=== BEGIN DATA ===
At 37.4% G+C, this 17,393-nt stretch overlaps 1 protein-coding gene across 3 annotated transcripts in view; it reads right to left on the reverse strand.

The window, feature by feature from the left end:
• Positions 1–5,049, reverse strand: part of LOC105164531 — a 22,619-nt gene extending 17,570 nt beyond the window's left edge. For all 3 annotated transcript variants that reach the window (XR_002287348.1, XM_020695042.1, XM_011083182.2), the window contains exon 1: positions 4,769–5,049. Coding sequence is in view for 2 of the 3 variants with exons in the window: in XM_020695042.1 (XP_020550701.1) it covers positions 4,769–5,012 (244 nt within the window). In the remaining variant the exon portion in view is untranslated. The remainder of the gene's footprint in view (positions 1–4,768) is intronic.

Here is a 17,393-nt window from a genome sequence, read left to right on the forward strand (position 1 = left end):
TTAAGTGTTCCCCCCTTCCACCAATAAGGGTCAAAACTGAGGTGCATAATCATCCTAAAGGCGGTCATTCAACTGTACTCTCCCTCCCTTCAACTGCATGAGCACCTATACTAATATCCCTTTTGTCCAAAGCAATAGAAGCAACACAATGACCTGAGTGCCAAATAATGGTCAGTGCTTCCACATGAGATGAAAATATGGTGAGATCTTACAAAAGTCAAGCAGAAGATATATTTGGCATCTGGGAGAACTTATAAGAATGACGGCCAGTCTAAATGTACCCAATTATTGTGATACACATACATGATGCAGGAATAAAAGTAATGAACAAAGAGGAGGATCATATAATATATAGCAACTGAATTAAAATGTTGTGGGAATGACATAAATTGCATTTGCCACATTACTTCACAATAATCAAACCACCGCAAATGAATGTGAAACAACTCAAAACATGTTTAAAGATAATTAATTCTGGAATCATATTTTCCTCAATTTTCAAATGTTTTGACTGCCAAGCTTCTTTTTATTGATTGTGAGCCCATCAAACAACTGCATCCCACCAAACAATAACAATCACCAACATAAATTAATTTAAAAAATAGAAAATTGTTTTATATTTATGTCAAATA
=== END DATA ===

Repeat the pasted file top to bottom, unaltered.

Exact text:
At 37.4% G+C, this 17,393-nt stretch overlaps 1 protein-coding gene across 3 annotated transcripts in view; it reads right to left on the reverse strand.

The window, feature by feature from the left end:
• Positions 1–5,049, reverse strand: part of LOC105164531 — a 22,619-nt gene extending 17,570 nt beyond the window's left edge. For all 3 annotated transcript variants that reach the window (XR_002287348.1, XM_020695042.1, XM_011083182.2), the window contains exon 1: positions 4,769–5,049. Coding sequence is in view for 2 of the 3 variants with exons in the window: in XM_020695042.1 (XP_020550701.1) it covers positions 4,769–5,012 (244 nt within the window). In the remaining variant the exon portion in view is untranslated. The remainder of the gene's footprint in view (positions 1–4,768) is intronic.

Here is a 17,393-nt window from a genome sequence, read left to right on the forward strand (position 1 = left end):
TTAAGTGTTCCCCCCTTCCACCAATAAGGGTCAAAACTGAGGTGCATAATCATCCTAAAGGCGGTCATTCAACTGTACTCTCCCTCCCTTCAACTGCATGAGCACCTATACTAATATCCCTTTTGTCCAAAGCAATAGAAGCAACACAATGACCTGAGTGCCAAATAATGGTCAGTGCTTCCACATGAGATGAAAATATGGTGAGATCTTACAAAAGTCAAGCAGAAGATATATTTGGCATCTGGGAGAACTTATAAGAATGACGGCCAGTCTAAATGTACCCAATTATTGTGATACACATACATGATGCAGGAATAAAAGTAATGAACAAAGAGGAGGATCATATAATATATAGCAACTGAATTAAAATGTTGTGGGAATGACATAAATTGCATTTGCCACATTACTTCACAATAATCAAACCACCGCAAATGAATGTGAAACAACTCAAAACATGTTTAAAGATAATTAATTCTGGAATCATATTTTCCTCAATTTTCAAATGTTTTGACTGCCAAGCTTCTTTTTATTGATTGTGAGCCCATCAAACAACTGCATCCCACCAAACAATAACAATCACCAACATAAATTAATTTAAAAAATAGAAAATTGTTTTATATTTATGTCAAATA